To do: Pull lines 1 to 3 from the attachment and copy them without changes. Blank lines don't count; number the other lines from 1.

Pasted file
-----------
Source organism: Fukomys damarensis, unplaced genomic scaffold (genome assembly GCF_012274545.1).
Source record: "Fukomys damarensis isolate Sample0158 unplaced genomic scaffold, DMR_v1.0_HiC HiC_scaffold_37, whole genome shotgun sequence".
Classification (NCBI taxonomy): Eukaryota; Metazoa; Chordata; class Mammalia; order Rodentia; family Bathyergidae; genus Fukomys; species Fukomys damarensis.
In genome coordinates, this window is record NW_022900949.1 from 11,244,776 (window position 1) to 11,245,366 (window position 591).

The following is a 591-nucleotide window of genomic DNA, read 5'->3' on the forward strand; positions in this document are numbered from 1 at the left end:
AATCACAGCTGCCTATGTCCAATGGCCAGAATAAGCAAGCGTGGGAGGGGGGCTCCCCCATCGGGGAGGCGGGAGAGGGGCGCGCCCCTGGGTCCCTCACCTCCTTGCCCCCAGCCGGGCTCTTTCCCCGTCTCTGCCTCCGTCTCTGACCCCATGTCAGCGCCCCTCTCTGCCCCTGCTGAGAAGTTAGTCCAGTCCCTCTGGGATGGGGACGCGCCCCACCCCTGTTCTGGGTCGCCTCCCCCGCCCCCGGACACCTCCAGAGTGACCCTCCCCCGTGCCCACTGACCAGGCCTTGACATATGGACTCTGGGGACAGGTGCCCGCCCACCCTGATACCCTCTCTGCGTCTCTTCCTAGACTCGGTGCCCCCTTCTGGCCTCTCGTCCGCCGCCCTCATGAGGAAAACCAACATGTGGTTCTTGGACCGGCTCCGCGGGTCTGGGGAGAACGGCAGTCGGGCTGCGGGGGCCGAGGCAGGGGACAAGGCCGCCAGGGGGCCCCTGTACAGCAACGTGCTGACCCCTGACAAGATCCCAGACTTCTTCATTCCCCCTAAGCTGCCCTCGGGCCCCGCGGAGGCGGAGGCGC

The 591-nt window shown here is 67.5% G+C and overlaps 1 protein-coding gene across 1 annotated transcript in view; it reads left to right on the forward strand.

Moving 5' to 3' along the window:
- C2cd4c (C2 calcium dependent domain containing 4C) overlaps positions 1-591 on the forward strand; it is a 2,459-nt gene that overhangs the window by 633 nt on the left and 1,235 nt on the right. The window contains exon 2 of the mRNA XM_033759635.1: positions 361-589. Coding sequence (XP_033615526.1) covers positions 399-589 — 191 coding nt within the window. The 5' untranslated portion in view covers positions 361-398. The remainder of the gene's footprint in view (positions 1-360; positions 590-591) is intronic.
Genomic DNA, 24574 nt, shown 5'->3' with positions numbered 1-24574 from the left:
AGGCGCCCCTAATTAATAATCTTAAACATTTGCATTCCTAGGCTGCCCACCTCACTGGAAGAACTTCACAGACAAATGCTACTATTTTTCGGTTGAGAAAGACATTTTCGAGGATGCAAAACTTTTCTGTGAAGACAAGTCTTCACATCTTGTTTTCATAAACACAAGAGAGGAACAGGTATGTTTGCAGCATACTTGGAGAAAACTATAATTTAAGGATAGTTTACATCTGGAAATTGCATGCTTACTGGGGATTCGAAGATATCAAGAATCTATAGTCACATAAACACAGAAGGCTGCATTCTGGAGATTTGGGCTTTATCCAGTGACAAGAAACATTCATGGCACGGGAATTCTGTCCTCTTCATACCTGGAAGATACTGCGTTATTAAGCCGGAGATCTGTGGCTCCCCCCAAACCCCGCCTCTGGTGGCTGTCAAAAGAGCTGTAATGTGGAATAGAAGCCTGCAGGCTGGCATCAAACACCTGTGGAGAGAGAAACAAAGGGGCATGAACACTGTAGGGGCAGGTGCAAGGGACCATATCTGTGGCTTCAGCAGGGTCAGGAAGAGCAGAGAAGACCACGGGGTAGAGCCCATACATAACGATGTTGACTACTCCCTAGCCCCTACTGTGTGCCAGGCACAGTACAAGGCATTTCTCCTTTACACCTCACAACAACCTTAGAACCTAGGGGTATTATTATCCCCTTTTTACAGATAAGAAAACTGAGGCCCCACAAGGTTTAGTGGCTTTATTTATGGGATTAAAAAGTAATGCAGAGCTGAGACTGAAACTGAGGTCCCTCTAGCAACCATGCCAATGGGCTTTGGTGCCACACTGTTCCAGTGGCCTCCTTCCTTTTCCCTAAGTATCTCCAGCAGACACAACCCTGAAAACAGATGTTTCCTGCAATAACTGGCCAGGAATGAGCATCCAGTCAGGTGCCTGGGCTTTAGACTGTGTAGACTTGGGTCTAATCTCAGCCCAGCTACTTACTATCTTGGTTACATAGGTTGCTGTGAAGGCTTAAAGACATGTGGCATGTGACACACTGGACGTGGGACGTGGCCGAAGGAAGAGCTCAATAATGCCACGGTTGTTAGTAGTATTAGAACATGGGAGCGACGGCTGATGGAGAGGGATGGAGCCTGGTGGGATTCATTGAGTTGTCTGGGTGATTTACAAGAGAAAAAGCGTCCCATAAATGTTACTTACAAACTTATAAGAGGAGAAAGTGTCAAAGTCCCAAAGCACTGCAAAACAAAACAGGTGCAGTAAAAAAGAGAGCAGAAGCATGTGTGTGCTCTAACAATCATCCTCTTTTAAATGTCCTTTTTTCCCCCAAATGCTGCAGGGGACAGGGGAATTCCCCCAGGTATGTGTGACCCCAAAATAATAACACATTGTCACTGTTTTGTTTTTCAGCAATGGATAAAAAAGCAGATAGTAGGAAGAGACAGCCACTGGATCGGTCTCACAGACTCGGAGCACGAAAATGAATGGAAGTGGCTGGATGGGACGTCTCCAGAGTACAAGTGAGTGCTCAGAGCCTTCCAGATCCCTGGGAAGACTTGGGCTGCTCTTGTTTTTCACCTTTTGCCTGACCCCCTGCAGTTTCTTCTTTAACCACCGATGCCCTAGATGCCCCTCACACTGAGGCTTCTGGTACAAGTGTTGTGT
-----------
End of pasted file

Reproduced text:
Source organism: Fukomys damarensis, unplaced genomic scaffold (genome assembly GCF_012274545.1).
Source record: "Fukomys damarensis isolate Sample0158 unplaced genomic scaffold, DMR_v1.0_HiC HiC_scaffold_37, whole genome shotgun sequence".
Classification (NCBI taxonomy): Eukaryota; Metazoa; Chordata; class Mammalia; order Rodentia; family Bathyergidae; genus Fukomys; species Fukomys damarensis.